On her part, P.W.3 was very clear and emphatic in her evidence. She very well knew the voice of the appellant. She heard the appellant call the prosecutrix out from her house which was a mere ten metres from that of P.W.2 on the same compound. She was unshaken in her testimony during cross examination on her assertion that the voice she heard calling P.W.2 out was that of the appellant.
P.W.2 returned to her home after the ordeal she had been subjected to by the appellant and went straight to the house of P.W.3 to whom she reported how the appellant had mercilessly ravished her and how he had inflicted injuries on her mouth, chin and cheek, areas P.W.3 saw were swollen.
It is settled law that evidence of a complaint by the victim of a sexual offence is admissible when it is made to a third person. Any information to the identity of her assailant to the third person is admissible evidence. See Patrick Akol vs Uganda (sc) Criminal Appeal No. 23 of 1992, Badru Mwindu vs Uganda, Court of Appeal No 11 of 1997.
All the above evidence which is on record and was, in our considered opinion, properly analyzed by the learned trial judge, placed the appellant at the scene of crime thus effectively destroying his alibi.
It also supports the appellants correct identification as it shows there were favourable conditions for his proper and correct identification by the prosecutrix and P.W.3. The dark moonless night notwithstanding, it left no room for any mistake.
On the question of the alleged bias of the learned trial judge against the appellant, we find no credible evidence on record to support the contention and we reject the same.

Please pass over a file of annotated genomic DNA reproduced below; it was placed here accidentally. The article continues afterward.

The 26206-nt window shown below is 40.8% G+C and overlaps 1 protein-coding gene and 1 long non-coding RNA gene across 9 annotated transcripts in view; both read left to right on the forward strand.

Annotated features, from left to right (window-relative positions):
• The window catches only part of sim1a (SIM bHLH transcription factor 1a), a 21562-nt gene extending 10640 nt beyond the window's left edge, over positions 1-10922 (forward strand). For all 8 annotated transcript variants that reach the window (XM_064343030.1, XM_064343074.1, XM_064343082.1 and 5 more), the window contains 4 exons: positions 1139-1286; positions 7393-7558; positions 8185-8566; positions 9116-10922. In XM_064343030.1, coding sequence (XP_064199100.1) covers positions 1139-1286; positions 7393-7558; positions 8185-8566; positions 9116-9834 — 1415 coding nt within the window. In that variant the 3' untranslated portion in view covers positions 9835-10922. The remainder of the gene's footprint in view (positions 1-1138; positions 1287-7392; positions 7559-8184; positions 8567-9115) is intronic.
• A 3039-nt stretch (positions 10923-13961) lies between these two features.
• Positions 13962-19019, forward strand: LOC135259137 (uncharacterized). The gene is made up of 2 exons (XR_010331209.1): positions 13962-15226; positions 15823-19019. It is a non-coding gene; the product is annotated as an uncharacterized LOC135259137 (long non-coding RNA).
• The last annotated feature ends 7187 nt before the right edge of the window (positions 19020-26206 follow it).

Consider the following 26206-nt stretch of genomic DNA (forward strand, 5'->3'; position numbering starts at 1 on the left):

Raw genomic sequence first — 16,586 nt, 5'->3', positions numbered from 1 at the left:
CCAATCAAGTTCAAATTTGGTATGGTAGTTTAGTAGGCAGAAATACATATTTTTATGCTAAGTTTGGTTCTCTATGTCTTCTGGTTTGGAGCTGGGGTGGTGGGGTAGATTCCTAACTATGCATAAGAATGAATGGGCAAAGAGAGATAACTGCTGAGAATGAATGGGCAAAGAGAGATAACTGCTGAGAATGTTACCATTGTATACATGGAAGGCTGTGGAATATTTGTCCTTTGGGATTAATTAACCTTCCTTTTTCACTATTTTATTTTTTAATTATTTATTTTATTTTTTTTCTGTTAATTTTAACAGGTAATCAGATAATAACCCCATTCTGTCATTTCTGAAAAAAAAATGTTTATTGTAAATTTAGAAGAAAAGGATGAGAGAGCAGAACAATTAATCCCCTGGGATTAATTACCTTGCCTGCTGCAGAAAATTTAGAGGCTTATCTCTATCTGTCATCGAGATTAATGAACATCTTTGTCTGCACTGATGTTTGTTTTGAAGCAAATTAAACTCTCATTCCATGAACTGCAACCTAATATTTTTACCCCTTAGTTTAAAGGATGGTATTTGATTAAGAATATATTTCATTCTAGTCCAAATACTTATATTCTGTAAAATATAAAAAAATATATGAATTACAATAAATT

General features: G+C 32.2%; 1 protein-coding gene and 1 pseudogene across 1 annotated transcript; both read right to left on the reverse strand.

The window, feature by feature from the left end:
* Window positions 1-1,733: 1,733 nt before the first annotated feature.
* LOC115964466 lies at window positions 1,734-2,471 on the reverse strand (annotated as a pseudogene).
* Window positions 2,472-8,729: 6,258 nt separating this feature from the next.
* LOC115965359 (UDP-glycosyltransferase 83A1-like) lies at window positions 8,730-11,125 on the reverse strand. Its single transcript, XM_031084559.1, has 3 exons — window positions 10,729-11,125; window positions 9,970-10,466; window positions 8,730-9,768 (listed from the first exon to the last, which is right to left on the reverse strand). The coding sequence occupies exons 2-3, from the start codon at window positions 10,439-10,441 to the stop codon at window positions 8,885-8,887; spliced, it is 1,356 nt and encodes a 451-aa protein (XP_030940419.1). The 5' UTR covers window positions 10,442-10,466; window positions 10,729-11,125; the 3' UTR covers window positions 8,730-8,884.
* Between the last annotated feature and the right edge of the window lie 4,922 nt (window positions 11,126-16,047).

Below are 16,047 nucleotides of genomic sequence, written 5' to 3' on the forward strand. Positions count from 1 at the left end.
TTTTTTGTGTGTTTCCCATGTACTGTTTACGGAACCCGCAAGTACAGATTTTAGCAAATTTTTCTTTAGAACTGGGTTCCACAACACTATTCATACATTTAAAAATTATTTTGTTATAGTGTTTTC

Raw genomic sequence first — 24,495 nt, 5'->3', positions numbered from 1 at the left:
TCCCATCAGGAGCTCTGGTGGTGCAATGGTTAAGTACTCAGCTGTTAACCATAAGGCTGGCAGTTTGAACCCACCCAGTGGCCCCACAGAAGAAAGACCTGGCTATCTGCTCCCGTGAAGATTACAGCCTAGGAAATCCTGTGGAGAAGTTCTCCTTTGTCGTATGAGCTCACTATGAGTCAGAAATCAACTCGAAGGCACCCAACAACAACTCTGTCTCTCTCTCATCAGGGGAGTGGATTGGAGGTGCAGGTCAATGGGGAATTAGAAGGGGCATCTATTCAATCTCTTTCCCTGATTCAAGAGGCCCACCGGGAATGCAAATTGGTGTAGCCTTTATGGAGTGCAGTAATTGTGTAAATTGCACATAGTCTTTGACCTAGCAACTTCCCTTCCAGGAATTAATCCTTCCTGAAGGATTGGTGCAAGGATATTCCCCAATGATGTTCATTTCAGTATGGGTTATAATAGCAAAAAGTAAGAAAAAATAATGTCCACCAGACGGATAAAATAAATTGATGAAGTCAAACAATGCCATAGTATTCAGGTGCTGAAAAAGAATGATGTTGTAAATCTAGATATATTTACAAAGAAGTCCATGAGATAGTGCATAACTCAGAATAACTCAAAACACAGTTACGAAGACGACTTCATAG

Courts of law act on credible evidence adduced before them and do not indulge in conjecture, speculation, attractive reasoning or
See Okala vs Republic 1965 EA 555, and Kanalusasi vs Uganda [1998-1990] HCB 10,
We have considered the appellant’s defence of a grudge between him and the prosecutrix and found it un sustainable and a deliberate lie concocted by him in his attempt to pervert the course of justice in the case against him. There is evidence on record to show that even the appellant himself did not believe it. He had this to say during cross-examination.
“I did not mind when Jennifer did not pay me my rent in kind. I was happy. There was no any other grudge. I had no grudge with them………”
We, therefore, reject and dismiss that defence.
Justice of Appeal
In the final result, we find in the negative on both grounds 1 and 2 of the appeal.
We dismiss the appeal for want of any merit.
We uphold both the trial court’s conviction of the appellant and the sentence it imposed on him.
Dated at Mbarara this…24th…..day of…November…2010
Justice of Appeal
M.S. Arach Amoko
Justice of Appeal